By Judy Loy,
Registered Investment Advisor, ChFC® and CEO of Nestlerode & Loy, Inc.
With the passing of Ruth Bader Ginsburg, I was reminded how far women have come with rights and finances. It seemed like a good time to review and refresh how far we have come and what still needs to be done.
Let us start with the impetus for this article. Ruth Bader Ginsburg is a feminist icon in the first place as only the second woman ever appointed to the Supreme Court. She was appointed by President Bill Clinton in June 1993. To put this in perspective for me, I started at Nestlerode in 1992. Her main goal at that time was to extend the 14th Amendment, the guarantee of equal protection, to apply to gender discrimination as well as racial discrimination.
Her statement when the Supreme Court took action to support women’s rights to equality was telling: “Inherent differences between men and women, we have come to appreciate, remain a cause for celebration, but not for denigration of the members of either sex or for artificial constraints on an individual’s opportunity.” Any different treatment, she emphasized, must not “create or perpetuate the legal, social and economic inferiority of women.”
She had a framed copy of the Lilly Ledbetter Fair Pay Act of 2009 on her wall and she counted it as a great achievement. She did not get it through a majority vote but from dissenting and calling on Congress to change the law. That is why we see so many memes, etc. with “I dissent” as her battle cry.
Since Friday, Ginsburg has lain in state in the U.S. Capitol, the first woman and the first Jewish person to be given the honor. She is still setting precedents.
The first form of higher education for women came in the 1830s when teacher training was introduced. The first woman with a bachelor’s degree was Catherine Brewer in 1840. Women in 2019 account for more than half of the college-educated workforce and 1981-82 was the first-time women received more bachelor’s degrees than men. However, a man with a bachelor’s degree out-earns an equally credentialed woman by approximately $26,000 a year.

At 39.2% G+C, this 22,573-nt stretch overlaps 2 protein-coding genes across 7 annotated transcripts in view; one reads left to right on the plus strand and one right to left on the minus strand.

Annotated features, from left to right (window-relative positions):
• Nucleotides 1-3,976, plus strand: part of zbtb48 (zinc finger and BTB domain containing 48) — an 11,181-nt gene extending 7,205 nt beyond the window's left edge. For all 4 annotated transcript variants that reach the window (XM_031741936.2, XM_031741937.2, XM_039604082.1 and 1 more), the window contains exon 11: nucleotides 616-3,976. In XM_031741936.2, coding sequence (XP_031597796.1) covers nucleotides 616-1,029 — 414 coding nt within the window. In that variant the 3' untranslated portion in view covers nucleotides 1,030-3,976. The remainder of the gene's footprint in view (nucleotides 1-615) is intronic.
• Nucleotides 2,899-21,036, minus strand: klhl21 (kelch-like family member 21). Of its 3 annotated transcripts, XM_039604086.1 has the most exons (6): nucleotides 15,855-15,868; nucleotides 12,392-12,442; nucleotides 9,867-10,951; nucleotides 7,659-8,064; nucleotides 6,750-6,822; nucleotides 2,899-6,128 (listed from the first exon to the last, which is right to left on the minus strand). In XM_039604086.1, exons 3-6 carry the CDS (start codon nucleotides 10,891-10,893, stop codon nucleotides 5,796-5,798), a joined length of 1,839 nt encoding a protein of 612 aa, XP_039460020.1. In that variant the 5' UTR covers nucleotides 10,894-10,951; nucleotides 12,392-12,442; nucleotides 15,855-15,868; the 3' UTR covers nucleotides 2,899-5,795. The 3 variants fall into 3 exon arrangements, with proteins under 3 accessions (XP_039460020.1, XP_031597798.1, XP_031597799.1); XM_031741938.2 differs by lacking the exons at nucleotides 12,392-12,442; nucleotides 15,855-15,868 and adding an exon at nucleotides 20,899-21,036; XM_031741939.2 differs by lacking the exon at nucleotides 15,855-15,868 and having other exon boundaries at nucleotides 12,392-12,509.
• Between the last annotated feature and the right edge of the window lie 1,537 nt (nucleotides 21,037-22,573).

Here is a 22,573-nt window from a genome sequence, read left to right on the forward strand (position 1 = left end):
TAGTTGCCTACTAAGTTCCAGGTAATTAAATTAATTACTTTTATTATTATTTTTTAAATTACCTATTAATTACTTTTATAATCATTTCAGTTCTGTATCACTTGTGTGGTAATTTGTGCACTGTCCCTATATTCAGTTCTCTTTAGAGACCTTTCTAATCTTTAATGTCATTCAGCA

Typically, employment losses in recessions were employment losses for men. That changed with the current COVID-19 recession, which led to a sharp decline in women’s employment (12.8% increase in unemployment compared to a 9.9% increase for men). Hours worked also were affected. Women are 74% of employees in high-contact occupations, which are those most affected during the pandemic. Hours worked fell by 19% for women versus a drop of 12% for men. This is all according to research published in August by the National Bureau of Economic Research.
A few milestones for women are the right to vote, which was permitted nationally in 1920 — just 100 years ago — by the ratification of the 19th Amendment. The right for women to get a loan without a male cosigner was only permitted with the Women’s Business Ownership Act of 1988. This blows my mind! I graduated from high school in 1988 and the thought that I could not get a loan on my own is mind-blowing.
Women have come a long way in the last 100 years. From voting to control of finances, women have gained the power to own businesses. In the U.S, 11.6 million firms are owned by women. They employ nearly 9 million people and generate $1.7 trillion in sales as of 2017, according to National Association of Women Business Owners. About 5.4 million firms are majority owned by women of color. Another plus is the number of female CEOs in the Fortune 500 hit an all-time record in May 2020, with 37 companies on the list led by women. In 2018, women held 25% of the five critical C-suite positions in corporations, according to Korn Ferry. These numbers are still low given women represent 50.8% of the U.S. population, but they are a large improvement over previous years.
According to New York Life Investment Management, women control more than half of the personal wealth in the United States. This is a staggering $22 trillion worth or 51% of the personal wealth in the U.S.
As the old Virginia Slims ad stated, “You’ve come a long way, baby,” but we have a lot farther to go. With more senior level positions, more representation in male dominated fields and equal pay needed, equality is still pretty far off in 2020.